8. Set an expiration date for your encryption subkey. Normally, when creating your keypair using GnuPG, you have one each of a DSA master signing key and an ElGamal encryption subkey. The former is used for signing documents. The latter is used to decrypt files that have been encrypted using your public key. It is typically the case that you do not want your master signing key to expire; this key is intended to act as your “fingerprint,” if you will — a verifiable personal identification tool. The latter, however, may be set to expire to improve the security provided by GnuPG. If it changes periodically, your encryption subkey is even more difficult to crack and use, because an old key that is cracked does not allow anyone to access any future documents. It would only allow a malicious security cracker to decrypt and read documents that were encrypted prior to the expiration of the old key.
  9. To make maximum use of the OpenPGP standard as a means of providing privacy and security of communications, you should learn about the concept of a web of trust, and be very careful with how you make use of this concept to improve the convenience of private encrypted communications so that the security of those communications is not compromised. The key (pun not intended) point is to recognize that a relationship should be established and verified between a given public key and the real, physical person it is meant to represent and identify. Depending on how extensively you use an OpenPGP system, it may be impractical to personally identify each individual with whom you may wish to establish private, secure communications, and a “web of trust” is a mechanism for providing the identification you need without having to personally visit every single one of them.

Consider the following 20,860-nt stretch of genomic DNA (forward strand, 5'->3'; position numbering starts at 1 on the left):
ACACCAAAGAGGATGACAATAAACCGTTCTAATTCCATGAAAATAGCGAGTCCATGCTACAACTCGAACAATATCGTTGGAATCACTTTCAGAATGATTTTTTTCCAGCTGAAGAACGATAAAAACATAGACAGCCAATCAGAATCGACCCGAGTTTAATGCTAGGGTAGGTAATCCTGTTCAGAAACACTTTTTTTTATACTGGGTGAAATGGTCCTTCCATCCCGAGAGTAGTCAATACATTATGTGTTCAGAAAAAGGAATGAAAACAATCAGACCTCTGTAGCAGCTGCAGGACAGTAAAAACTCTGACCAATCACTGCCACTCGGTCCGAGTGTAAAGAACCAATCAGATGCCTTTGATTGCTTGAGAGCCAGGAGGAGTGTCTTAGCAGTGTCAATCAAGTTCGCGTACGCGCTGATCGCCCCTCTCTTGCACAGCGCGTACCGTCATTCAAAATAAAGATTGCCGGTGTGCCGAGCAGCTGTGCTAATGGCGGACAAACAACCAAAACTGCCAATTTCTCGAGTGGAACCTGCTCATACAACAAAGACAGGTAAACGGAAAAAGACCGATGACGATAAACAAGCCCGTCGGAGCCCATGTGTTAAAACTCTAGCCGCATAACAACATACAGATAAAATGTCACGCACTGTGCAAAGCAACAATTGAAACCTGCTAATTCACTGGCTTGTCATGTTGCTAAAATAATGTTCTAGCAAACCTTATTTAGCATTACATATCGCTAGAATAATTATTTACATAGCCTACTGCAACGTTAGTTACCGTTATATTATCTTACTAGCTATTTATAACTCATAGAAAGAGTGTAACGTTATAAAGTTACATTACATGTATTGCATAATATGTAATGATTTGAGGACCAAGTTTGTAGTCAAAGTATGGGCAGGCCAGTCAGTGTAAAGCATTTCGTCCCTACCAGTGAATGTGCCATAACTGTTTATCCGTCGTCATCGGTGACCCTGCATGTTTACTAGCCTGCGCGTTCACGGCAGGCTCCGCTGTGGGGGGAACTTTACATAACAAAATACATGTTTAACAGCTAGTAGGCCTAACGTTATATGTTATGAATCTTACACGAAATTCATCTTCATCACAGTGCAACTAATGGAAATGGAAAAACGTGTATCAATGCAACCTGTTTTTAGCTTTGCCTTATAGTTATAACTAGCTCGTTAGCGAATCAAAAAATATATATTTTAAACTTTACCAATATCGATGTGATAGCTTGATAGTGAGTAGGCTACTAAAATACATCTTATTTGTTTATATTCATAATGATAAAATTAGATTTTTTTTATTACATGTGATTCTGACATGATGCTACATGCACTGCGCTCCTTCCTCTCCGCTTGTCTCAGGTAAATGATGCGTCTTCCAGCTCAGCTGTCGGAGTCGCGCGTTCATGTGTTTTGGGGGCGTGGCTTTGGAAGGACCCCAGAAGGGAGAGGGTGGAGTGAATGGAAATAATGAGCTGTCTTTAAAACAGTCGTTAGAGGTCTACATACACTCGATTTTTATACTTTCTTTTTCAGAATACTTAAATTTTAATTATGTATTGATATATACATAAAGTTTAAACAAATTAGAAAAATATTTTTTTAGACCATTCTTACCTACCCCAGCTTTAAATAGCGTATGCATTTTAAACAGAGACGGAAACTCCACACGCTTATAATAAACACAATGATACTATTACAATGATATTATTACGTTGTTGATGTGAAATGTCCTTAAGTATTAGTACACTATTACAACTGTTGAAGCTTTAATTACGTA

10. Talk to others about improving privacy and security via GnuPG and other OpenPGP compliant systems. It only helps secure a path of communication if the person on the other end is also using it, after all.